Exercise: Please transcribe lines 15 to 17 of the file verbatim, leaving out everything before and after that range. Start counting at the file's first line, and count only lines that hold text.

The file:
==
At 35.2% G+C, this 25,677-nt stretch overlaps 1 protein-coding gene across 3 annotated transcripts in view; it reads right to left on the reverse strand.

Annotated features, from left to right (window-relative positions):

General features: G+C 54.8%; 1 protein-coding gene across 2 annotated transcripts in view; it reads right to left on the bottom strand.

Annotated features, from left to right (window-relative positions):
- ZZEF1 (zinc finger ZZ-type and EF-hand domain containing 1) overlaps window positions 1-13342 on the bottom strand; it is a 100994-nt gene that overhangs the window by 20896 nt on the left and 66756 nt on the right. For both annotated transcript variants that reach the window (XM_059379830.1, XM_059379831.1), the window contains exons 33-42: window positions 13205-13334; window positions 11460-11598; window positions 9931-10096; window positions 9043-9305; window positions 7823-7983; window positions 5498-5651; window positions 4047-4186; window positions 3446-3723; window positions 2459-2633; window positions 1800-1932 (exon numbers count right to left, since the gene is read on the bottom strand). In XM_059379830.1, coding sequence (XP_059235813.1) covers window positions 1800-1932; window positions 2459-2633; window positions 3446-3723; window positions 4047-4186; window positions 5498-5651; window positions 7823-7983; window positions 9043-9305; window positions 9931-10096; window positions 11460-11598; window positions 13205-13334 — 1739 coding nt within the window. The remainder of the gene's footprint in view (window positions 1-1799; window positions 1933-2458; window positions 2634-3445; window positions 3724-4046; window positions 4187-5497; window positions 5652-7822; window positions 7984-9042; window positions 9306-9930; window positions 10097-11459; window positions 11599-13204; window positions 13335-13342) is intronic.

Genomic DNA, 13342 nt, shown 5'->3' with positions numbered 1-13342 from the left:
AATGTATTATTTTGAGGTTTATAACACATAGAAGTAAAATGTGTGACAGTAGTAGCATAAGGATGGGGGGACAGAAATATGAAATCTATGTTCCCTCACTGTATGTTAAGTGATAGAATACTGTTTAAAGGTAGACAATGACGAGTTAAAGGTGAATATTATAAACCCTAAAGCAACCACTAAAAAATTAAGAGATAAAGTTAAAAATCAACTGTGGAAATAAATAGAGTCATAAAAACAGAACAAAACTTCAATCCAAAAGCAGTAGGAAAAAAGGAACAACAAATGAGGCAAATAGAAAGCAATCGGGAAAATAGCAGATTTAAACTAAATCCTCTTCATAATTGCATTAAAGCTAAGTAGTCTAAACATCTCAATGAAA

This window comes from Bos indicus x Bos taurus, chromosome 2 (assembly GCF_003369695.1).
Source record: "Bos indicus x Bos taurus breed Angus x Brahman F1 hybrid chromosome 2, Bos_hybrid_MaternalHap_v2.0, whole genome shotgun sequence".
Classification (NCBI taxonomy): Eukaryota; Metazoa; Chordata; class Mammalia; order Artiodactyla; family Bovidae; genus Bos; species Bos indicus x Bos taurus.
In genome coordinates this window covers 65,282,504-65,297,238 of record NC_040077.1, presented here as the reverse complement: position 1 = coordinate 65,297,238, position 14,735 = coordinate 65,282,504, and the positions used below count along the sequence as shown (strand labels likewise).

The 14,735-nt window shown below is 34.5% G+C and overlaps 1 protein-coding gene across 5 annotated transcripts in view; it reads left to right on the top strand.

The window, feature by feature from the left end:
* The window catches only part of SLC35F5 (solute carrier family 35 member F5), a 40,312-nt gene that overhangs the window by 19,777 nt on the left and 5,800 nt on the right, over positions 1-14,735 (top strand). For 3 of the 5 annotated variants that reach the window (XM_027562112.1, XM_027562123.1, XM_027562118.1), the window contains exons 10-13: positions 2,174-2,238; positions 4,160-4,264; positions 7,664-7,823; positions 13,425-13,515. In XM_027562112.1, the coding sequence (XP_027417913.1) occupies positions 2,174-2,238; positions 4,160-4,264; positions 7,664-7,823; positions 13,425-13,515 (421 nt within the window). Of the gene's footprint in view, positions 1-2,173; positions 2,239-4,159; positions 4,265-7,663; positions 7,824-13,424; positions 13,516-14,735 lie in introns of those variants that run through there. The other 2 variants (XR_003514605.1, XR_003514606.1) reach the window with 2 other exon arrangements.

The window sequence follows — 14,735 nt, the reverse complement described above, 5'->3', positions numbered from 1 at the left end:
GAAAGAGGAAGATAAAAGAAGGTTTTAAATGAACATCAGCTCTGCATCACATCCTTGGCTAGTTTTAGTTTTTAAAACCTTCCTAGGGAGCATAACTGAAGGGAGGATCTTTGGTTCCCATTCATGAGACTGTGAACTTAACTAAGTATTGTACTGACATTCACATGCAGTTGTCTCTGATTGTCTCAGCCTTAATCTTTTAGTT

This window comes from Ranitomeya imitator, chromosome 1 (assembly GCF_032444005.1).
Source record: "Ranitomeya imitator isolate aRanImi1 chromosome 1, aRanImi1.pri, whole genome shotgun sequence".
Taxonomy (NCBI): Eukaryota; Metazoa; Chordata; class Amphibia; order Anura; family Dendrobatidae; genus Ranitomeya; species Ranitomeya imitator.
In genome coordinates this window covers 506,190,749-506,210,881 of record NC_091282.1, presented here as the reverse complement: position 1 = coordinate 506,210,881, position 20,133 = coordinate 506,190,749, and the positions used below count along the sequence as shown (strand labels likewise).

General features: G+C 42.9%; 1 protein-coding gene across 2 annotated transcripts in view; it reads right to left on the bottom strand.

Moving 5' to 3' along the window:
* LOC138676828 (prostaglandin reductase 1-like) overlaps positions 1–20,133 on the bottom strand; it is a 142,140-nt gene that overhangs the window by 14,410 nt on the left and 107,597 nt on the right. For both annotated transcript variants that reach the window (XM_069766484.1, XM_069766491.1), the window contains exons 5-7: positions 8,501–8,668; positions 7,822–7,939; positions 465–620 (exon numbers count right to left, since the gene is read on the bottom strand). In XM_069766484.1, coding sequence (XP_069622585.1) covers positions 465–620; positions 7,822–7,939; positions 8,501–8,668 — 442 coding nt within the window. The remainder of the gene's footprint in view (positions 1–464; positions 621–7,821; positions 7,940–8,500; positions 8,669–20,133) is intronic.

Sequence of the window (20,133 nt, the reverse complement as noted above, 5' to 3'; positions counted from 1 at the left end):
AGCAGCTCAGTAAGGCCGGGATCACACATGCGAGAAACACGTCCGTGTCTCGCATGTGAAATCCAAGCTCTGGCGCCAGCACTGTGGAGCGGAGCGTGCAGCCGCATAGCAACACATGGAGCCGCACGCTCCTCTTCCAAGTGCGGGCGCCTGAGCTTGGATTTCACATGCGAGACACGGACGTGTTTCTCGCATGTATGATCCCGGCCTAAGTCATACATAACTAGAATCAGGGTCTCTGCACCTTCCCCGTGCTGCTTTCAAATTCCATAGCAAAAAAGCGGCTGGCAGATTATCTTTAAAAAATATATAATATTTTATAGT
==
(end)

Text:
The window sequence follows — 14,735 nt, the reverse complement described above, 5'->3', positions numbered from 1 at the left end:
GAAAGAGGAAGATAAAAGAAGGTTTTAAATGAACATCAGCTCTGCATCACATCCTTGGCTAGTTTTAGTTTTTAAAACCTTCCTAGGGAGCATAACTGAAGGGAGGATCTTTGGTTCCCATTCATGAGACTGTGAACTTAACTAAGTATTGTACTGACATTCACATGCAGTTGTCTCTGATTGTCTCAGCCTTAATCTTTTAGTT

This window comes from Ranitomeya imitator, chromosome 1 (assembly GCF_032444005.1).